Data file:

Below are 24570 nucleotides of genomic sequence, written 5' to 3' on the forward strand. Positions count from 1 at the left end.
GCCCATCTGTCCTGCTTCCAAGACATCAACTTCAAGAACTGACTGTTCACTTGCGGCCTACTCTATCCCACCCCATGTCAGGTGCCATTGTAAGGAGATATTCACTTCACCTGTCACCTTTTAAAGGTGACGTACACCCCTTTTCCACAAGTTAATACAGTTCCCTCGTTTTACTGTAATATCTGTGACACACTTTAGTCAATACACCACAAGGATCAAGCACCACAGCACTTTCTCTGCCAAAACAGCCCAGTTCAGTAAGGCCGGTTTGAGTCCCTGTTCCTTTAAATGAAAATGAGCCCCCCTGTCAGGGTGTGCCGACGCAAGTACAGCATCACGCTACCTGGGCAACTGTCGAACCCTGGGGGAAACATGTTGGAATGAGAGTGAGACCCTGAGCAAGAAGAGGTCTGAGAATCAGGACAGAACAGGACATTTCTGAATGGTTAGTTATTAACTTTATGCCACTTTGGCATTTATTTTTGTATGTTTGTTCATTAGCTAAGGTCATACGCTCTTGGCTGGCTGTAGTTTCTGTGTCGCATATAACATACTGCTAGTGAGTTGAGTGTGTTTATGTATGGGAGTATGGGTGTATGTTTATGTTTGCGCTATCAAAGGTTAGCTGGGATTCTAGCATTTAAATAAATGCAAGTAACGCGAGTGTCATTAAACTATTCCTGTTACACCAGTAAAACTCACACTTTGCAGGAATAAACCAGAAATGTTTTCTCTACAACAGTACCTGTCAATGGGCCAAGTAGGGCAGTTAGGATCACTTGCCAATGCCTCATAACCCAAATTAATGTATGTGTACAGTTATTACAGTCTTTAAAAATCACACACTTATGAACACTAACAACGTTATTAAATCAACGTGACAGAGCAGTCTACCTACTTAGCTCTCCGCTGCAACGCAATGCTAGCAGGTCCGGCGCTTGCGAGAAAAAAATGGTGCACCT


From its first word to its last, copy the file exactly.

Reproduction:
Below are 24570 nucleotides of genomic sequence, written 5' to 3' on the forward strand. Positions count from 1 at the left end.
GCCCATCTGTCCTGCTTCCAAGACATCAACTTCAAGAACTGACTGTTCACTTGCGGCCTACTCTATCCCACCCCATGTCAGGTGCCATTGTAAGGAGATATTCACTTCACCTGTCACCTTTTAAAGGTGACGTACACCCCTTTTCCACAAGTTAATACAGTTCCCTCGTTTTACTGTAATATCTGTGACACACTTTAGTCAATACACCACAAGGATCAAGCACCACAGCACTTTCTCTGCCAAAACAGCCCAGTTCAGTAAGGCCGGTTTGAGTCCCTGTTCCTTTAAATGAAAATGAGCCCCCCTGTCAGGGTGTGCCGACGCAAGTACAGCATCACGCTACCTGGGCAACTGTCGAACCCTGGGGGAAACATGTTGGAATGAGAGTGAGACCCTGAGCAAGAAGAGGTCTGAGAATCAGGACAGAACAGGACATTTCTGAATGGTTAGTTATTAACTTTATGCCACTTTGGCATTTATTTTTGTATGTTTGTTCATTAGCTAAGGTCATACGCTCTTGGCTGGCTGTAGTTTCTGTGTCGCATATAACATACTGCTAGTGAGTTGAGTGTGTTTATGTATGGGAGTATGGGTGTATGTTTATGTTTGCGCTATCAAAGGTTAGCTGGGATTCTAGCATTTAAATAAATGCAAGTAACGCGAGTGTCATTAAACTATTCCTGTTACACCAGTAAAACTCACACTTTGCAGGAATAAACCAGAAATGTTTTCTCTACAACAGTACCTGTCAATGGGCCAAGTAGGGCAGTTAGGATCACTTGCCAATGCCTCATAACCCAAATTAATGTATGTGTACAGTTATTACAGTCTTTAAAAATCACACACTTATGAACACTAACAACGTTATTAAATCAACGTGACAGAGCAGTCTACCTACTTAGCTCTCCGCTGCAACGCAATGCTAGCAGGTCCGGCGCTTGCGAGAAAAAAATGGTGCACCT